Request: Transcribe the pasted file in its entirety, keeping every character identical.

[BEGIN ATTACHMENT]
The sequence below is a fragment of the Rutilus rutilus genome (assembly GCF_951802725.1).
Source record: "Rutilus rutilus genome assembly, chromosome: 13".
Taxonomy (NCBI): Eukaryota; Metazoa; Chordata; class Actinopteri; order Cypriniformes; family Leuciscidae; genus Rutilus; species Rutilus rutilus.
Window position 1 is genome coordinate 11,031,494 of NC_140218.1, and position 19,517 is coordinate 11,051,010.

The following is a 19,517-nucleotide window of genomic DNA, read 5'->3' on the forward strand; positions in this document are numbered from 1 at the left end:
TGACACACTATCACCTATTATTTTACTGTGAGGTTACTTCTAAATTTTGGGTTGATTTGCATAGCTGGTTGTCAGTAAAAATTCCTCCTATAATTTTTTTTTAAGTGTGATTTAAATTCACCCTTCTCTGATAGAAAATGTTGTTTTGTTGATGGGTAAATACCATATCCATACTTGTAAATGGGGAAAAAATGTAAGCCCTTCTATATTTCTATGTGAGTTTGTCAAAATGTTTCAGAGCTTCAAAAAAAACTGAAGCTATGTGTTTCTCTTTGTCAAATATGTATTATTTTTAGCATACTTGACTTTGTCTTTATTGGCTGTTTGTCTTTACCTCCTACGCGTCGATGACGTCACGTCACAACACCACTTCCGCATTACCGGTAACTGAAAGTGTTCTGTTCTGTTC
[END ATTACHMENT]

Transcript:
The sequence below is a fragment of the Rutilus rutilus genome (assembly GCF_951802725.1).
Source record: "Rutilus rutilus genome assembly, chromosome: 13".
Taxonomy (NCBI): Eukaryota; Metazoa; Chordata; class Actinopteri; order Cypriniformes; family Leuciscidae; genus Rutilus; species Rutilus rutilus.
Window position 1 is genome coordinate 11,031,494 of NC_140218.1, and position 19,517 is coordinate 11,051,010.

The following is a 19,517-nucleotide window of genomic DNA, read 5'->3' on the forward strand; positions in this document are numbered from 1 at the left end:
TGACACACTATCACCTATTATTTTACTGTGAGGTTACTTCTAAATTTTGGGTTGATTTGCATAGCTGGTTGTCAGTAAAAATTCCTCCTATAATTTTTTTTTAAGTGTGATTTAAATTCACCCTTCTCTGATAGAAAATGTTGTTTTGTTGATGGGTAAATACCATATCCATACTTGTAAATGGGGAAAAAATGTAAGCCCTTCTATATTTCTATGTGAGTTTGTCAAAATGTTTCAGAGCTTCAAAAAAAACTGAAGCTATGTGTTTCTCTTTGTCAAATATGTATTATTTTTAGCATACTTGACTTTGTCTTTATTGGCTGTTTGTCTTTACCTCCTACGCGTCGATGACGTCACGTCACAACACCACTTCCGCATTACCGGTAACTGAAAGTGTTCTGTTCTGTTC